The Mysterious Fifth Force Of Nature

In Hungary, a group of physicists have just made an announcement that they probably have found evidence of a mysterious fifth force of nature. If the finding is confirmed, it would mean we’d need to rethink our understanding of how the Universe actually works.

Considering our current understanding of physics there are four fundamental forces. Gravity holds the planets and galaxies together, and the electromagnetic force holds us and our molecules together. At the smallest level are the two other forces: the strong nuclear force is the glue for atomic nuclei, and the weak nuclear force helps some atoms go through radioactive decay. These forces summarise physics we can observe, more or less.

These four forces are an essential part of the standard model of physics, which explain all the behavior and particles we see in the Universe.

Have scientists finally discovered the fifth force of nature?

During the previous year, Attila Krasznahorkay and his group at the Hungarian Academy of Sciences’s Institute for Nuclear Research in Debrecen, Hungary published a paper announcing their discovery of a mysterious fifth force, but for some reason their discovery did not meet a good media coverage.

The group discovered their new force while looking for a “dark photon,” light that only impacts dark matter. They shot protons at lithium-7 samples creating beryllium-8 nuclei, which, as it decayed, emitted pairs of electrons and positrons. Suddenly, as they observed the emitted pairs, instead of a consistent drop-off, there was a slight bump, which the researchers attributed to the creation of an unknown particle with a mass of approximately 17 MeV.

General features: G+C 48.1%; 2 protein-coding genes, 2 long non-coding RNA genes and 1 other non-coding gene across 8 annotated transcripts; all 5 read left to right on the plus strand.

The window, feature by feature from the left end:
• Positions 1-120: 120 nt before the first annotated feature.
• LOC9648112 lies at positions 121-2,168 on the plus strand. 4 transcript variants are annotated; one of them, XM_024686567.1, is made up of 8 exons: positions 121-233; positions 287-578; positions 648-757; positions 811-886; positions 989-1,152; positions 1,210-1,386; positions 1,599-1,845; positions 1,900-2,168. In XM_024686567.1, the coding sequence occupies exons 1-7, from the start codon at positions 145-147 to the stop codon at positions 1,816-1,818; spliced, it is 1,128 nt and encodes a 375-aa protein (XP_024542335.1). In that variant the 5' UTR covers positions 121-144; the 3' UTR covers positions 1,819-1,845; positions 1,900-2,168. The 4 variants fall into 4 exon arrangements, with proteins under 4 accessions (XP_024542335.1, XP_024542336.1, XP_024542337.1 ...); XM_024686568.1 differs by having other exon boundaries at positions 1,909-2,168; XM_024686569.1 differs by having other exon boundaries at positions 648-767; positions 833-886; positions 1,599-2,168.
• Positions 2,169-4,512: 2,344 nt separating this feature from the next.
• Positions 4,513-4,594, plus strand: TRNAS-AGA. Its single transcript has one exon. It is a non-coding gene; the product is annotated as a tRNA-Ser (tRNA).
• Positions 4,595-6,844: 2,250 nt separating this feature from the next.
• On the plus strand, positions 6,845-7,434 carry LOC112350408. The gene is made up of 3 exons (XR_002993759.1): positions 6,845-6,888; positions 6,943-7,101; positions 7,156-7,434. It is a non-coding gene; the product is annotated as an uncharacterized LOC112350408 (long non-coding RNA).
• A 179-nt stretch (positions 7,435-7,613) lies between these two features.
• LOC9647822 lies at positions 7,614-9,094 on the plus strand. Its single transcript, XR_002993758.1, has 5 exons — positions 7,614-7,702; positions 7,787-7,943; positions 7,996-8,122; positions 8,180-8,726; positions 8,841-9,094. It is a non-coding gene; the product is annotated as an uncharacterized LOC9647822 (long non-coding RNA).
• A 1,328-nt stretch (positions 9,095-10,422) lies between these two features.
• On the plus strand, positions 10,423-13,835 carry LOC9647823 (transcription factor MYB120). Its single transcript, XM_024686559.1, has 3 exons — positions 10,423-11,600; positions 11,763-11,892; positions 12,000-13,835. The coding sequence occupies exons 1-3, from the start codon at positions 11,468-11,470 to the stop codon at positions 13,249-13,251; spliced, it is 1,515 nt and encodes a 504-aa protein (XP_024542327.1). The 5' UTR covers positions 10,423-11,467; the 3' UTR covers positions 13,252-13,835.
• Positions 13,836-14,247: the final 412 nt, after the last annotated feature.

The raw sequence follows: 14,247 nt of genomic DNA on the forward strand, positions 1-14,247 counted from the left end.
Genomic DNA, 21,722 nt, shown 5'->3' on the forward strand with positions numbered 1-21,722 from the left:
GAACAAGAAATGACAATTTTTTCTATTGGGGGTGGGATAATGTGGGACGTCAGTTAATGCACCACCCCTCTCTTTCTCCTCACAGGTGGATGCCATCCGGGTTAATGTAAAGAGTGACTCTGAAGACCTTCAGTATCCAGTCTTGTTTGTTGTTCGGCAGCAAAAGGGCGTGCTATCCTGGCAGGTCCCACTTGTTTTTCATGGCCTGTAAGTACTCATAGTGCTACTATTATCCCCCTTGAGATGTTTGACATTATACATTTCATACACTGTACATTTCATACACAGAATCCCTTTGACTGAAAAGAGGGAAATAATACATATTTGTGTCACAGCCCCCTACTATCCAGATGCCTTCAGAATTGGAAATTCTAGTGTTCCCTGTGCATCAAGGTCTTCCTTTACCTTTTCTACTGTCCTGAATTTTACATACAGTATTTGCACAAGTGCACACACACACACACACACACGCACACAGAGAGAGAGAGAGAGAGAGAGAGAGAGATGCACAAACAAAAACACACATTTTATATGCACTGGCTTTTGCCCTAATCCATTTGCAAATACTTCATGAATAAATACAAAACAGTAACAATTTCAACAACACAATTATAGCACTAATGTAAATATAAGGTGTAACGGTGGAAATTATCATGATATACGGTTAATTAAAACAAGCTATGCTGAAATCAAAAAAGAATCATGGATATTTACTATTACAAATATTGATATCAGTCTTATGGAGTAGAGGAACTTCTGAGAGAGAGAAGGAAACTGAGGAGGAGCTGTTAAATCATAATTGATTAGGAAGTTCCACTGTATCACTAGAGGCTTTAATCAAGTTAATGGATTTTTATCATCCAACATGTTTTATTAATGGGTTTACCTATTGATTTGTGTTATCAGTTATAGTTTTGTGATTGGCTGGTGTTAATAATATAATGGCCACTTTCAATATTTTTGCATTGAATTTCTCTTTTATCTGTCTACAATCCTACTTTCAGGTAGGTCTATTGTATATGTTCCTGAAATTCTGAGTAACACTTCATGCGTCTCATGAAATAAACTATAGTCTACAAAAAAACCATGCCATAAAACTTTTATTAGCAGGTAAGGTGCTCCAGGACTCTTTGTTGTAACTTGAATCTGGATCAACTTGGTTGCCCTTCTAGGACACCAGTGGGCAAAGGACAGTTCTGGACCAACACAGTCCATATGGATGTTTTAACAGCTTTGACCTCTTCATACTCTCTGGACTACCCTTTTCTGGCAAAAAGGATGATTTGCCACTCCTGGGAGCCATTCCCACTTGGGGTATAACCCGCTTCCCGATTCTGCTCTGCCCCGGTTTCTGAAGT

For one year nothing happened, until now when a group of theoretical physicists led by Jonathan Feng at the University of California, Irvine, looked closer a the Hungarian group’s results, and found this new force didn’t seem to break any existing laws of physics.

Scientists are aware of that a new force would not be completely unexpected. The evidence for dark matter stems primarily from observations of the velocities of galaxies within galaxy clusters.

Researchers know about its existence and that there is no empty space in the universe.


Leave a Reply

This site uses Akismet to reduce spam. Learn how your comment data is processed.